US20110274094A1 - Methods and apparatus for estimating a geolocation of a wireless communications device - Google Patents

Methods and apparatus for estimating a geolocation of a wireless communications device Download PDF

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US20110274094A1
US20110274094A1 US12774938 US77493810A US20110274094A1 US 20110274094 A1 US20110274094 A1 US 20110274094A1 US 12774938 US12774938 US 12774938 US 77493810 A US77493810 A US 77493810A US 20110274094 A1 US20110274094 A1 US 20110274094A1
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wireless device
wireless
device
map
state
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US12774938
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Aleksandar Jovicic
Thomas Richardson
Cyril Measson
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Qualcomm Inc
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Qualcomm Inc
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    • GPHYSICS
    • G01MEASURING; TESTING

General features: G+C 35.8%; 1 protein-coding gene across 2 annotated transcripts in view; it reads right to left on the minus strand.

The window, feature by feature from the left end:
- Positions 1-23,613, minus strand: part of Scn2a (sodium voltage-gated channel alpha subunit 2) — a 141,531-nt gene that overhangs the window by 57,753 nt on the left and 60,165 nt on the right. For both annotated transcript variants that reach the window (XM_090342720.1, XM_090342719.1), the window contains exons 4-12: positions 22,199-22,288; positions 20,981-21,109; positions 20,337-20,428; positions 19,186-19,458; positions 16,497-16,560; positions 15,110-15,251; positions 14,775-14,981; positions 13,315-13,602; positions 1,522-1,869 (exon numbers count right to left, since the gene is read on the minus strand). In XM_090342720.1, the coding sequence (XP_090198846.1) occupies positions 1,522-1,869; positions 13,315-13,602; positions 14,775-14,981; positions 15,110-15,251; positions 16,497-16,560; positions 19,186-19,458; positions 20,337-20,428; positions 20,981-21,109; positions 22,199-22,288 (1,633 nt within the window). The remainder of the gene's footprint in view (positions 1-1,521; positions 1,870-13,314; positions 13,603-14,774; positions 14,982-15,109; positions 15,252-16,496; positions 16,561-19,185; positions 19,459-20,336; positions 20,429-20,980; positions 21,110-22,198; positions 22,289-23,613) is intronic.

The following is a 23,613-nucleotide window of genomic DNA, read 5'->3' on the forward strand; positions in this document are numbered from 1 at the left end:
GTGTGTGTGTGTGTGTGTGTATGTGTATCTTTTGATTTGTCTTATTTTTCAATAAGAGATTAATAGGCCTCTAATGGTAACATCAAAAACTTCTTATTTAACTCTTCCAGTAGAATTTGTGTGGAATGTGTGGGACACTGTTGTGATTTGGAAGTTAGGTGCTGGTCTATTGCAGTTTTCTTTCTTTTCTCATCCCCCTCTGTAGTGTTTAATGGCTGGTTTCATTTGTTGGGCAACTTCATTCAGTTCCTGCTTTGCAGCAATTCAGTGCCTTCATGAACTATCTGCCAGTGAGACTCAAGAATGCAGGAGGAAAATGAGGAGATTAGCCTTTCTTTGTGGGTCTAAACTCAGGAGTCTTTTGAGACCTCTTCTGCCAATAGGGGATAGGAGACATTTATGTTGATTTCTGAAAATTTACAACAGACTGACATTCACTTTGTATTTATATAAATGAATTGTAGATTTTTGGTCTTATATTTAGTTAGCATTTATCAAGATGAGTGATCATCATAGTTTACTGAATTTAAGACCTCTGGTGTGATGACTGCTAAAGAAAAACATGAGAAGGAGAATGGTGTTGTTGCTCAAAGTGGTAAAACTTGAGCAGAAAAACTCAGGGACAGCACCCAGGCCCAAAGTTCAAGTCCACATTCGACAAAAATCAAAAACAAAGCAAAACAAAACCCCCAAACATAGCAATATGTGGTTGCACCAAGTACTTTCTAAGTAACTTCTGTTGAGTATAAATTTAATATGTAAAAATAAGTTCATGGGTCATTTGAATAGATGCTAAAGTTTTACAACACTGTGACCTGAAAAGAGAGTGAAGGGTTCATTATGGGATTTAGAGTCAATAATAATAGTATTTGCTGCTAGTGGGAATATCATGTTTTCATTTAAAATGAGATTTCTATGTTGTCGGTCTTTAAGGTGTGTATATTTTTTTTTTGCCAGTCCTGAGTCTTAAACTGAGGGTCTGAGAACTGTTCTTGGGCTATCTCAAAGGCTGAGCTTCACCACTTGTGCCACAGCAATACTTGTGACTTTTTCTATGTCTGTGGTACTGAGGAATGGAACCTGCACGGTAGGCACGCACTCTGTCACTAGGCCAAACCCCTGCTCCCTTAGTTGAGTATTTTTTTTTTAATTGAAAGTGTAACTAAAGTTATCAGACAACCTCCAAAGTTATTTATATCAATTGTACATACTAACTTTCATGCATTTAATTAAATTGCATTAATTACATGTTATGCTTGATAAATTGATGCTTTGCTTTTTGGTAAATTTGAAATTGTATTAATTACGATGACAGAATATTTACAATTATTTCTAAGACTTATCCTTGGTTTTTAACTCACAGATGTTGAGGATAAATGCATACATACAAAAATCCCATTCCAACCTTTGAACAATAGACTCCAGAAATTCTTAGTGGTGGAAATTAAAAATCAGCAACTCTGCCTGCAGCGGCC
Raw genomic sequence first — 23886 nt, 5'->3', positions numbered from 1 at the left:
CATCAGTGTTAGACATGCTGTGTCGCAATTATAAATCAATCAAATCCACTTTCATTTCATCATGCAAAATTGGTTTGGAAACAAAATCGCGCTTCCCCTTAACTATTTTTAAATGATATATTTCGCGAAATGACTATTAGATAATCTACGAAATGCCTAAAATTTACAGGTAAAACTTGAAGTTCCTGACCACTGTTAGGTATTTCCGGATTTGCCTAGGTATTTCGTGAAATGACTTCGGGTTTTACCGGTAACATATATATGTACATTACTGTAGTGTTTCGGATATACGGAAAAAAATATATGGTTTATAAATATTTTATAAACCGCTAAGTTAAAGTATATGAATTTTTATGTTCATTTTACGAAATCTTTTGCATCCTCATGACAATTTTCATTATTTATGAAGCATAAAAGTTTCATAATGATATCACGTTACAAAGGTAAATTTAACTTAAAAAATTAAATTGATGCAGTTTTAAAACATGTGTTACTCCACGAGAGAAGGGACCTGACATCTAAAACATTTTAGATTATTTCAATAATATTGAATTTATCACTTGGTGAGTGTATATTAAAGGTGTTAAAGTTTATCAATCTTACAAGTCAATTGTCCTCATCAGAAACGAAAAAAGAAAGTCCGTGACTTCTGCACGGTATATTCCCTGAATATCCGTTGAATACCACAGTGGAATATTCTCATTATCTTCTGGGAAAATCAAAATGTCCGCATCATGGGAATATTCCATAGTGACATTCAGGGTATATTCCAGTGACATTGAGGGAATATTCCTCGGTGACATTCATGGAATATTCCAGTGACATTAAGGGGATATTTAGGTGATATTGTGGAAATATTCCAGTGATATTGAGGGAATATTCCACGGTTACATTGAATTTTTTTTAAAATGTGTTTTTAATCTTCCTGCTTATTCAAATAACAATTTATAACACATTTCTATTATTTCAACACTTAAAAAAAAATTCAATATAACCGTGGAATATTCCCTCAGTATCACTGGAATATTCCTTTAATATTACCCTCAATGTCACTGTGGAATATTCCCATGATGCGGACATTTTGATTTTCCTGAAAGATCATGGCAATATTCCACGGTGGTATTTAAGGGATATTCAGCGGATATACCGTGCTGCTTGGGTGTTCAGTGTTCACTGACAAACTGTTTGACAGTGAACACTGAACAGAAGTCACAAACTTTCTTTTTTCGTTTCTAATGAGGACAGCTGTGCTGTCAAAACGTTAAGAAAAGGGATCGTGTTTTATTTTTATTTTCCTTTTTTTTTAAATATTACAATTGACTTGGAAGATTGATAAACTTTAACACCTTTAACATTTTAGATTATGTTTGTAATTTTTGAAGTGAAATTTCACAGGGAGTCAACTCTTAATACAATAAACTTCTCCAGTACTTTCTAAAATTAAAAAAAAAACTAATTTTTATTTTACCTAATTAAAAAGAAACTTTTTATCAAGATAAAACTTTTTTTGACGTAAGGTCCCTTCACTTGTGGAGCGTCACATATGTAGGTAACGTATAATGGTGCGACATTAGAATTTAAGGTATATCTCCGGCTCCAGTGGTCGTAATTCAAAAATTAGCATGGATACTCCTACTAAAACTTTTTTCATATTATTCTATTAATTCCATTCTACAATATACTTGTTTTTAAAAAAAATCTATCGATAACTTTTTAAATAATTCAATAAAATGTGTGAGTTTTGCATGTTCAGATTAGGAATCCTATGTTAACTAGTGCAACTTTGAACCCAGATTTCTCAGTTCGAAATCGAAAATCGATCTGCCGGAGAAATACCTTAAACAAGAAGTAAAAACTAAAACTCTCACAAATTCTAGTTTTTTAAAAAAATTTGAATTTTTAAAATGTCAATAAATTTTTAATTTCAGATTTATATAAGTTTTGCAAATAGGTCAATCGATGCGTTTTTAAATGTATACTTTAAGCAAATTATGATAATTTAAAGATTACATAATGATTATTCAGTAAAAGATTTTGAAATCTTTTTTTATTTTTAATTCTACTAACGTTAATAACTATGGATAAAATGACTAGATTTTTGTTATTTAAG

• G01SRADIO DIRECTION-FINDING; RADIO NAVIGATION; DETERMINING DISTANCE OR VELOCITY BY USE OF RADIO WAVES; LOCATING OR PRESENCE-DETECTING BY USE OF THE REFLECTION OR RERADIATION OF RADIO WAVES; ANALOGOUS ARRANGEMENTS USING OTHER WAVES
    • G01S5/00Position-fixing by co-ordinating two or more direction or position line determinations; Position-fixing by co-ordinating two or more distance determinations
    • G01S5/02Position-fixing by co-ordinating two or more direction or position line determinations; Position-fixing by co-ordinating two or more distance determinations using radio waves
    • G01S5/0252Position-fixing by co-ordinating two or more direction or position line determinations; Position-fixing by co-ordinating two or more distance determinations using radio waves by comparing measured values with pre-stored measured or simulated values
    • GPHYSICS